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Finally got around to the two episodes of Studio 60 on the Sunset Strip I had taped and the most important thing that happened out of both shows happened on last week's episode and it was this: With one smile Kari Matchett as Mary the Lawyer blew Sarah Paulson off the screen and would have, if he'd been there to see it, blown Paulson's character, Harriet Hayes, right out of Matt Albi's life.
This isn't surprising, considering the low wattage of Paulson's performance since the first episode and the fact that Matchett is one of the sexiest actresses to ever work in television and most of her sexiness resides in her smile. It's important because the fact that Matchett was there as Mary the Lawyer, as opposed to Mary the Writer or Mary the Costume Designer or Mary the Actress or Mary the Studio Page, illustrates everything that was wrong with last week's episode, Breaking News, which itself exemplified everything that's been wrong with Studio 60 since the beginning.
The previous week's episode, The Disaster Show, was the perfect example of everything that's been good and enjoyable about the show and suggested what could have been if Sorkin hadn't written so many scenes like the ones that filled last week's episode.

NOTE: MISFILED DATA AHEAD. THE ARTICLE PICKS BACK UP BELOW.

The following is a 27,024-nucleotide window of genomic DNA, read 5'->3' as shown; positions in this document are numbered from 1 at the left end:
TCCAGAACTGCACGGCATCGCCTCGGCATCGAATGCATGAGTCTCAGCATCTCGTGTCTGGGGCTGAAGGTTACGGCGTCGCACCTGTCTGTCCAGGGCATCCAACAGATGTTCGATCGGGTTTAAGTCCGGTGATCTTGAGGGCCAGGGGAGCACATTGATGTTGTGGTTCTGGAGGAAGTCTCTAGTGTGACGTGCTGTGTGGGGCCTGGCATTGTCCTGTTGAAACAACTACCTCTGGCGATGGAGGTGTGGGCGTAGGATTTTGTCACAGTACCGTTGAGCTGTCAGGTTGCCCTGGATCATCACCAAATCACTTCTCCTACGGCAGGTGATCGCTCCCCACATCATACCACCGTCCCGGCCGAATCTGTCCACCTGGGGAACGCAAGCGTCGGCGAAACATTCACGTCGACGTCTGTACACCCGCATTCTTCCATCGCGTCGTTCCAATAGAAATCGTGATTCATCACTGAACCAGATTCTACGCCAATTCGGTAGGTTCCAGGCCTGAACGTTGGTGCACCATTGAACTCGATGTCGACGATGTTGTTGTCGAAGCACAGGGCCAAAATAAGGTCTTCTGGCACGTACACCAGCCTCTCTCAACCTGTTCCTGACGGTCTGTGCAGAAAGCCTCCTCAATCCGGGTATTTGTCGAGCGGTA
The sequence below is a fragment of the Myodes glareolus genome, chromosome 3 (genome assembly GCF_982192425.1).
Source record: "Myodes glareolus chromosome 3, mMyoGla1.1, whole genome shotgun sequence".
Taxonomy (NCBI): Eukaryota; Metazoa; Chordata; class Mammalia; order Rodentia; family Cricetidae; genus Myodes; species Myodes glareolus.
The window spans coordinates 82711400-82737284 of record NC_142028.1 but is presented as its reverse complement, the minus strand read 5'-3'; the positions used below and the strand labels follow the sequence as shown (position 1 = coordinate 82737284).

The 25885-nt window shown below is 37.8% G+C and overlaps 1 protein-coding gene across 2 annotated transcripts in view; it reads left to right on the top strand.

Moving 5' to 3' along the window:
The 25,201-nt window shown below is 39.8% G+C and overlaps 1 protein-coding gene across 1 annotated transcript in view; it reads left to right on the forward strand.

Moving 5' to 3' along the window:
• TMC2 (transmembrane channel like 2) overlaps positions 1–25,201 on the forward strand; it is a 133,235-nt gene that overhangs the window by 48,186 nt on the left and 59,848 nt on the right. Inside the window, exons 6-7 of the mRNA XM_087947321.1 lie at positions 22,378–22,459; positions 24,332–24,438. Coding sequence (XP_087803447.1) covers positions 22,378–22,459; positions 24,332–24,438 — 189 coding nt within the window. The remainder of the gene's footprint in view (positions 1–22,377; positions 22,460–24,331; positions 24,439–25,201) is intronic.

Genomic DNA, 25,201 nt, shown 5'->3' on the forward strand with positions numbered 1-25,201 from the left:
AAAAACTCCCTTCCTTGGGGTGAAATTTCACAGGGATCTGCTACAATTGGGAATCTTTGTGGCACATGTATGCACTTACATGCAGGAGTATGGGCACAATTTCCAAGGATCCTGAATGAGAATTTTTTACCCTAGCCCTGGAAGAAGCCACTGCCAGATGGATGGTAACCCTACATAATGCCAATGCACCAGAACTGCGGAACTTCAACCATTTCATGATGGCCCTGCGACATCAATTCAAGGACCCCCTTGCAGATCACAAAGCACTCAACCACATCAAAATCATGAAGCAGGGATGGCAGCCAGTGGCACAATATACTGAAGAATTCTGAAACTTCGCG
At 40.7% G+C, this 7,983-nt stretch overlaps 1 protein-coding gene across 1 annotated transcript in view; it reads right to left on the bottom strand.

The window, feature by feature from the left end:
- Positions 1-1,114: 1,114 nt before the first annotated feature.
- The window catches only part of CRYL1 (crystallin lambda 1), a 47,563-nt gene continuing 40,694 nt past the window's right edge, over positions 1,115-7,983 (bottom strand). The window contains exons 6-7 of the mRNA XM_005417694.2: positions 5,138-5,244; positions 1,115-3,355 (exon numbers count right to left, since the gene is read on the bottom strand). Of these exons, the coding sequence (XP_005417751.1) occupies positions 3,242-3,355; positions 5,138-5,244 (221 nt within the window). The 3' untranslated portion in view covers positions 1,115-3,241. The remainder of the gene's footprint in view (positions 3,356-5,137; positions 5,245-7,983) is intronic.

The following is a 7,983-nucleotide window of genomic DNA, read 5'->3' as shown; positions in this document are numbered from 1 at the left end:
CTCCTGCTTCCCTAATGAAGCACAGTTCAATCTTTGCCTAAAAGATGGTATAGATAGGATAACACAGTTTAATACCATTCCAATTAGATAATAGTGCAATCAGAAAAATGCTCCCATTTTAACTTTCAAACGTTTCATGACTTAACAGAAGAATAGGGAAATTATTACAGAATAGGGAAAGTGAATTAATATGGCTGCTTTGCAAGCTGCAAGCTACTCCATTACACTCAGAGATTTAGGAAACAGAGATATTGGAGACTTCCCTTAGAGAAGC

Well. that confused even me. Let's try this. Simpler. Last week's episode was bad because it was about everything except putting on a comedy show and The Disaster Show was good because it was about nothing except putting on the show.
Mary the Lawyer was on the set at show time---improbably---to ask Matt some last minute follow-up questions for his impending deposition in the sexual discrimination lawsuit being brought by a woman who used to write for the show before Matt took over. That sentence right there illustrates Sorkin's problem. He's been continually throwing in all sorts of complicated subplots that have nothing to do with actually putting on a comedy show and which also are occurring mainly off-screen so that the characters have to tell us in long dry expository speeches the details of events we don't care about because they have nothing to do with putting on a comedy show.
As far as she brings any dramatic interest to the show, Mary the Lawyer doesn't need to be a lawyer, because she's only on hand to be another rival to Harriet for Matt's affections. The reason she's a lawyer though is that Sorkin's main, and too often only, interest in any character is in how that character allows him to pontificate on political and social issues he's in a mood to pontificate on.